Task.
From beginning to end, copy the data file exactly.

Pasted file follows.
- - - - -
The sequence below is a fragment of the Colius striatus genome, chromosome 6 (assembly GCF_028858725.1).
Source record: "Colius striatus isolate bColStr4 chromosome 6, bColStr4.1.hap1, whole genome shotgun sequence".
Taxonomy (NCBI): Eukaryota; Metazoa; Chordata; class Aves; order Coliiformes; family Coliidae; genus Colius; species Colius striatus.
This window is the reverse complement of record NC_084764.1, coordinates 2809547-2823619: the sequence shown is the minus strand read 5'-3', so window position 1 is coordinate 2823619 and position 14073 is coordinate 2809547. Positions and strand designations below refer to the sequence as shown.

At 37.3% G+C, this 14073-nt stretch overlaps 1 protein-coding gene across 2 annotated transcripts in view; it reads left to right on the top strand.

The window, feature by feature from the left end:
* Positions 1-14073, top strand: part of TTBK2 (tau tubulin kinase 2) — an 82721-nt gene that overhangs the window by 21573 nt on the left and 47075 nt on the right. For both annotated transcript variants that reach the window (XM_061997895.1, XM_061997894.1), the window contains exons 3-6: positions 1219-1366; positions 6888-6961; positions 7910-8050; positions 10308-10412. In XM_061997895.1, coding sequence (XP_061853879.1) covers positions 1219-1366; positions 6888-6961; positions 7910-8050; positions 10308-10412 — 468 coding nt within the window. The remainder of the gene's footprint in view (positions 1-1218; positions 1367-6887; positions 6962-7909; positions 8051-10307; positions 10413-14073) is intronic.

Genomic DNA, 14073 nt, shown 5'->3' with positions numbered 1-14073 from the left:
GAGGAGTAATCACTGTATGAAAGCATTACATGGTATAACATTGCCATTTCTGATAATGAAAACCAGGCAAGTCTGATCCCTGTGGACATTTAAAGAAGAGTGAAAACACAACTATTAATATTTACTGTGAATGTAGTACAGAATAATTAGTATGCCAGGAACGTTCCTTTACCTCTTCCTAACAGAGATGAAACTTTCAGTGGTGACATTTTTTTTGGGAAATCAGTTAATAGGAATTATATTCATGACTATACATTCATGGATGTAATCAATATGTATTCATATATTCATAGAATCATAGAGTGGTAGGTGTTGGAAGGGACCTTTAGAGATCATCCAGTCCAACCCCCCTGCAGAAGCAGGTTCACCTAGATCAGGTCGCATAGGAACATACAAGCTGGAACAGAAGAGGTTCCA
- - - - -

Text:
The sequence below is a fragment of the Colius striatus genome, chromosome 6 (assembly GCF_028858725.1).
Source record: "Colius striatus isolate bColStr4 chromosome 6, bColStr4.1.hap1, whole genome shotgun sequence".
Taxonomy (NCBI): Eukaryota; Metazoa; Chordata; class Aves; order Coliiformes; family Coliidae; genus Colius; species Colius striatus.
This window is the reverse complement of record NC_084764.1, coordinates 2809547-2823619: the sequence shown is the minus strand read 5'-3', so window position 1 is coordinate 2823619 and position 14073 is coordinate 2809547. Positions and strand designations below refer to the sequence as shown.

At 37.3% G+C, this 14073-nt stretch overlaps 1 protein-coding gene across 2 annotated transcripts in view; it reads left to right on the top strand.

The window, feature by feature from the left end:
* Positions 1-14073, top strand: part of TTBK2 (tau tubulin kinase 2) — an 82721-nt gene that overhangs the window by 21573 nt on the left and 47075 nt on the right. For both annotated transcript variants that reach the window (XM_061997895.1, XM_061997894.1), the window contains exons 3-6: positions 1219-1366; positions 6888-6961; positions 7910-8050; positions 10308-10412. In XM_061997895.1, coding sequence (XP_061853879.1) covers positions 1219-1366; positions 6888-6961; positions 7910-8050; positions 10308-10412 — 468 coding nt within the window. The remainder of the gene's footprint in view (positions 1-1218; positions 1367-6887; positions 6962-7909; positions 8051-10307; positions 10413-14073) is intronic.

Genomic DNA, 14073 nt, shown 5'->3' with positions numbered 1-14073 from the left:
GAGGAGTAATCACTGTATGAAAGCATTACATGGTATAACATTGCCATTTCTGATAATGAAAACCAGGCAAGTCTGATCCCTGTGGACATTTAAAGAAGAGTGAAAACACAACTATTAATATTTACTGTGAATGTAGTACAGAATAATTAGTATGCCAGGAACGTTCCTTTACCTCTTCCTAACAGAGATGAAACTTTCAGTGGTGACATTTTTTTTGGGAAATCAGTTAATAGGAATTATATTCATGACTATACATTCATGGATGTAATCAATATGTATTCATATATTCATAGAATCATAGAGTGGTAGGTGTTGGAAGGGACCTTTAGAGATCATCCAGTCCAACCCCCCTGCAGAAGCAGGTTCACCTAGATCAGGTCGCATAGGAACATACAAGCTGGAACAGAAGAGGTTCCA